Past Forward

Activating The Henry Ford Archive of Innovation

There’s Always Next Year ... in Walnut Grove

August 18, 2020 Archive Insight
A historic base ball player slides onto a base while other players and a modern crowd looks on

Jump on the Weiser Railroad and take a tour of Greenfield Village and eventually, you’ll see a lush patch of grass behind Cotswold Cottage. It may just seem like an open field until you listen to your fellow passengers, as I did this past week.


“That’s where we watched the baseball game,” said one mother to her kids.

“Remember when we saw the Lah-De-Dahs play here? That was so cool!” said another family to each other. Then they are told that the season has been canceled, and a wave of disappointment hits.

Do we understand that it had to be done to ensure the safety of visitors, volunteers and staff? Sure. Does that make it any easier to accept? Not at all.

An historic base ball player in a white and red uniform throws a ball on a grassy field

During the second weekend of August, the attention of everyone is usually focused on this seemingly unassuming patch of grass behind Cotswold Cottage. Groups of people from all over the Midwest put on uniforms reminiscent of 1867, bring a bat they made themselves, leave their gloves at home and prepare for two days to relive the glory of their times. Visitors bring their chairs, find a spot on the hill with plenty of shade, pick up a free program, and keep track of the day’s results. The kids who come don’t see computer programmers, lawyers, government employees, or professionals. They see ball players that they want to emulate. The players sign an autograph and pause for a picture to help commemorate the occasion. Sure, we would love to raise a trophy, but the best reward is the sight of our spectators coming back day after day, year after year.

The historic base ball program here at The Henry Ford brings together families by giving them something familiar—with a twist. A children’s game played by men in knickers might gain a laugh or two until you see how hard they can hit the ball or catch it without the aid of a glove. The World Tournament of Historic Base Ball is the culmination of a season’s worth of work by our home clubs, the Lah-De-Dahs and Nationals, while at the same time welcoming in multiple other teams from around the Midwest. It’s a vital part of The Henry Ford’s summer lineup of events, because it demonstrates our strength in the living history field, tells the American story through ball and bat and shows our visitors how innovations turned a kid’s game into America’s pastime.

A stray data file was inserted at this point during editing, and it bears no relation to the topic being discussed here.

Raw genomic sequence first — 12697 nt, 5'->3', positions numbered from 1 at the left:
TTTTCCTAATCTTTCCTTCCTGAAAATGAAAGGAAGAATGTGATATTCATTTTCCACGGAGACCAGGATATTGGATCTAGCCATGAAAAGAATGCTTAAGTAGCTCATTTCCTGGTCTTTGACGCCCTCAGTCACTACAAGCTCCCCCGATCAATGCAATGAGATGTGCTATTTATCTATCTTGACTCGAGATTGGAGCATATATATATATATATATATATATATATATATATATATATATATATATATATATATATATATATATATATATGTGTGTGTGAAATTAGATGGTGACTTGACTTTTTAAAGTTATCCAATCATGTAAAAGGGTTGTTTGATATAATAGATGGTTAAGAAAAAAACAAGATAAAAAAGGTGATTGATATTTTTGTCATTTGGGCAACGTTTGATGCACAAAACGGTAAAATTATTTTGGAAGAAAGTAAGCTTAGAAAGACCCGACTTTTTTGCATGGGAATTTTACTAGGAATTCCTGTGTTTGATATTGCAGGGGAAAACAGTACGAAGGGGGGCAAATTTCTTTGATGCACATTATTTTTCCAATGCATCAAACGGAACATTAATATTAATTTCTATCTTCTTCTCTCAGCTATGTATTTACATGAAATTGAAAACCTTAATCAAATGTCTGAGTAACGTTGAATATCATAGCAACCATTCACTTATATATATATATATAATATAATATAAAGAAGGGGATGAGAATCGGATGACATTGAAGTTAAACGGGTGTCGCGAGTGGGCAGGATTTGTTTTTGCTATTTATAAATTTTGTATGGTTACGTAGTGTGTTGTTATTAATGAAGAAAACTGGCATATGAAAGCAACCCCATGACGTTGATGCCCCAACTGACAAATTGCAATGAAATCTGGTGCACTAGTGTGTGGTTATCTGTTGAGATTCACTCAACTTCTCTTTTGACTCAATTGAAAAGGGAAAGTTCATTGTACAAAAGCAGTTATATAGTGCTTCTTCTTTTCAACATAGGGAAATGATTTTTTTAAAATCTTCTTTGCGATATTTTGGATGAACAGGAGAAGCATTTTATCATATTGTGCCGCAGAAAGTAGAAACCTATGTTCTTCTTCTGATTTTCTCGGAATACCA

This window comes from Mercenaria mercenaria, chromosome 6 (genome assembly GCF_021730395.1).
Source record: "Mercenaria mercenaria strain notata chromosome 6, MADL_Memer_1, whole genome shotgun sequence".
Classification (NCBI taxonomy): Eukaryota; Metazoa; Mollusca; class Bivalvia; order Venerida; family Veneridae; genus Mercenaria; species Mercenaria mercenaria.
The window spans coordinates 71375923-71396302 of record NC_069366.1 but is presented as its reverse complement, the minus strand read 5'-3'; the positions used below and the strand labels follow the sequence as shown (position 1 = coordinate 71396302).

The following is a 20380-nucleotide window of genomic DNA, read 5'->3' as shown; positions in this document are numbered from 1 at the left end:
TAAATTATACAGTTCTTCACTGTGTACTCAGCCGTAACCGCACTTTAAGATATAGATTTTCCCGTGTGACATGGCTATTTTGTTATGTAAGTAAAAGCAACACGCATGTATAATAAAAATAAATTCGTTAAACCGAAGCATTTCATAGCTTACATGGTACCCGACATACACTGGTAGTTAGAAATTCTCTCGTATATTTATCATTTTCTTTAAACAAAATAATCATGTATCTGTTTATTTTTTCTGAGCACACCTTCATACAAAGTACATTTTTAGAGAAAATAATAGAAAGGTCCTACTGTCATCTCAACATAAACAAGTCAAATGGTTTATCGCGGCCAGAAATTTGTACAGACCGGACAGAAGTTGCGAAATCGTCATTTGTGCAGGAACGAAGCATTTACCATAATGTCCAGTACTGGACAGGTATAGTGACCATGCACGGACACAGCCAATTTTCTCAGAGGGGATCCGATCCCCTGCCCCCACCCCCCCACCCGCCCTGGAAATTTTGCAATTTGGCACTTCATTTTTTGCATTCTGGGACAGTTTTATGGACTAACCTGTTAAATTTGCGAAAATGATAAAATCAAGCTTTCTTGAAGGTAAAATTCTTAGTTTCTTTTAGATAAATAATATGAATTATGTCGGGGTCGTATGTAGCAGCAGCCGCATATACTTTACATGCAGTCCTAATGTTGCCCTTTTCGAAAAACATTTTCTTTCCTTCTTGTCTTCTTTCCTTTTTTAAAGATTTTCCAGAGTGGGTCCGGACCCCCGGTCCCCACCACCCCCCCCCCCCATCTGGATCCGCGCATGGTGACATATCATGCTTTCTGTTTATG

Long, thin, wooden baseball bat with a small gold plaque on one end
Baseball Bat Presented to John L. McCord for First Prize at the World's Tournament of Base Ball, 1867 / THF8654

The original World Tournament was held in Detroit during the summer of 1867 (why the Lah-De-Dahs and Nationals play by the rules of that year). The hosts, the Detroit Base Ball Club, had an exciting 1866 and were hoping to make Detroit into a new Midwest hub of base ball (written as two words at the time) and to answer the question, “Who is the best team in the world?” At the conclusion, the Unknown Base Ball Club of Jackson, Michigan, won the first-class championship and earned $300 as well as a beautiful rosewood bat. Unfortunately for the Detroit club, 1867 didn’t pan out the way they would have liked, and the World Tournament would go into a 136-year hibernation.

An historic base ball player holds a bat ready to swing as another stands nearby and a crowd looks on

In 2003, the World Tournament was reborn here at Greenfield Village. The Clodbuster Base Ball Club of Ohio would win three of the first four events (2004 was rained out with no definitive winner other than “Mother Nature”). The Lah-De-Dahs would win their first crown in 2007 and then add three more titles in 2008, 2016, and 2018. The Saginaw Old Golds have won the most World Tournaments, with six total.

It is, however, a much larger event than just watching the games (though for many visitors, that is enough to keep them entertained). The Dodworth Saxhorn Band plays songs of the 19th century with instruments of the period. Kids can test their skills on the Village Green along with a hands-on display of the game of cricket, one of baseball’s forefathers. In recent years, there was a pop-up exhibit featuring artifacts, including the original rosewood bat won by the Unknowns in 1867, as well as modern trophies created by the Liberty Craftworks pottery team for presentation to that year’s winning teams.

A variety of wooden bats is piled intricately in the foreground, with bat boys and historic base ball players in costume nearby, and a crowd watching the game sits behind them

We may not be back this season but rest assured: To those disappointed fans who pass Walnut Grove on the train, we will be back! We hope you will be, too!

HUZZAH!


Jeff “Cougar” Koslowski is a volunteer with The Henry Ford’s Historic Base Ball Program.

Michigan, sports, Historic Base Ball, Greenfield Village, COVID-19 impact, by Jeff Koslowski, baseball

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